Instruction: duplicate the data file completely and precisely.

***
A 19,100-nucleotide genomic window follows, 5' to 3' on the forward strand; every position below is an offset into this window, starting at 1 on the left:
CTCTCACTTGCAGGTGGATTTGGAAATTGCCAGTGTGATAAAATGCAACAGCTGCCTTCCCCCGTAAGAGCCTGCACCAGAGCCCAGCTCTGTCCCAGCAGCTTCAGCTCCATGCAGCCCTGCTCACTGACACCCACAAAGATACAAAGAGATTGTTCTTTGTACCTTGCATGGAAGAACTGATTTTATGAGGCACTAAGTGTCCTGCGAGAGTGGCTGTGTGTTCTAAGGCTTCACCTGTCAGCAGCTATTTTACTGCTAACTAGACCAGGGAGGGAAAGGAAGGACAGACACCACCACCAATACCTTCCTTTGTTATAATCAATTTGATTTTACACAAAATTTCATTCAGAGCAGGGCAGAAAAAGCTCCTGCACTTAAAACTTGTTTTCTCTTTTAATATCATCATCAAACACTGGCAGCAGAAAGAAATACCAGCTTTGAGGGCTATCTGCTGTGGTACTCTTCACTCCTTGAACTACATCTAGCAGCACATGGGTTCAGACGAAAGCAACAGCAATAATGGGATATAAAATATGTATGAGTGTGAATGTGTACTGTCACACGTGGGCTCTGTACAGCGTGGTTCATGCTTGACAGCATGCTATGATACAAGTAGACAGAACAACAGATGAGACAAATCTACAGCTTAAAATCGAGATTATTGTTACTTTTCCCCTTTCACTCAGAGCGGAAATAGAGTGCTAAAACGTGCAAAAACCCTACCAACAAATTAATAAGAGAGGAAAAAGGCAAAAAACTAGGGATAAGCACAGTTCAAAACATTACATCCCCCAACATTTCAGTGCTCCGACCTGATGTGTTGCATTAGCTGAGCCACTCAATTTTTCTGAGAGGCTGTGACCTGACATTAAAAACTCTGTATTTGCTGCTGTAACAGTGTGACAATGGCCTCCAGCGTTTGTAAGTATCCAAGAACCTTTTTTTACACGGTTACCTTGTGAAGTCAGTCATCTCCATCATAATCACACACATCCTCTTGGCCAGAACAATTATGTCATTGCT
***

A 19,100-nucleotide genomic window follows, 5' to 3' on the forward strand; every position below is an offset into this window, starting at 1 on the left:
CTCTCACTTGCAGGTGGATTTGGAAATTGCCAGTGTGATAAAATGCAACAGCTGCCTTCCCCCGTAAGAGCCTGCACCAGAGCCCAGCTCTGTCCCAGCAGCTTCAGCTCCATGCAGCCCTGCTCACTGACACCCACAAAGATACAAAGAGATTGTTCTTTGTACCTTGCATGGAAGAACTGATTTTATGAGGCACTAAGTGTCCTGCGAGAGTGGCTGTGTGTTCTAAGGCTTCACCTGTCAGCAGCTATTTTACTGCTAACTAGACCAGGGAGGGAAAGGAAGGACAGACACCACCACCAATACCTTCCTTTGTTATAATCAATTTGATTTTACACAAAATTTCATTCAGAGCAGGGCAGAAAAAGCTCCTGCACTTAAAACTTGTTTTCTCTTTTAATATCATCATCAAACACTGGCAGCAGAAAGAAATACCAGCTTTGAGGGCTATCTGCTGTGGTACTCTTCACTCCTTGAACTACATCTAGCAGCACATGGGTTCAGACGAAAGCAACAGCAATAATGGGATATAAAATATGTATGAGTGTGAATGTGTACTGTCACACGTGGGCTCTGTACAGCGTGGTTCATGCTTGACAGCATGCTATGATACAAGTAGACAGAACAACAGATGAGACAAATCTACAGCTTAAAATCGAGATTATTGTTACTTTTCCCCTTTCACTCAGAGCGGAAATAGAGTGCTAAAACGTGCAAAAACCCTACCAACAAATTAATAAGAGAGGAAAAAGGCAAAAAACTAGGGATAAGCACAGTTCAAAACATTACATCCCCCAACATTTCAGTGCTCCGACCTGATGTGTTGCATTAGCTGAGCCACTCAATTTTTCTGAGAGGCTGTGACCTGACATTAAAAACTCTGTATTTGCTGCTGTAACAGTGTGACAATGGCCTCCAGCGTTTGTAAGTATCCAAGAACCTTTTTTTACACGGTTACCTTGTGAAGTCAGTCATCTCCATCATAATCACACACATCCTCTTGGCCAGAACAATTATGTCATTGCT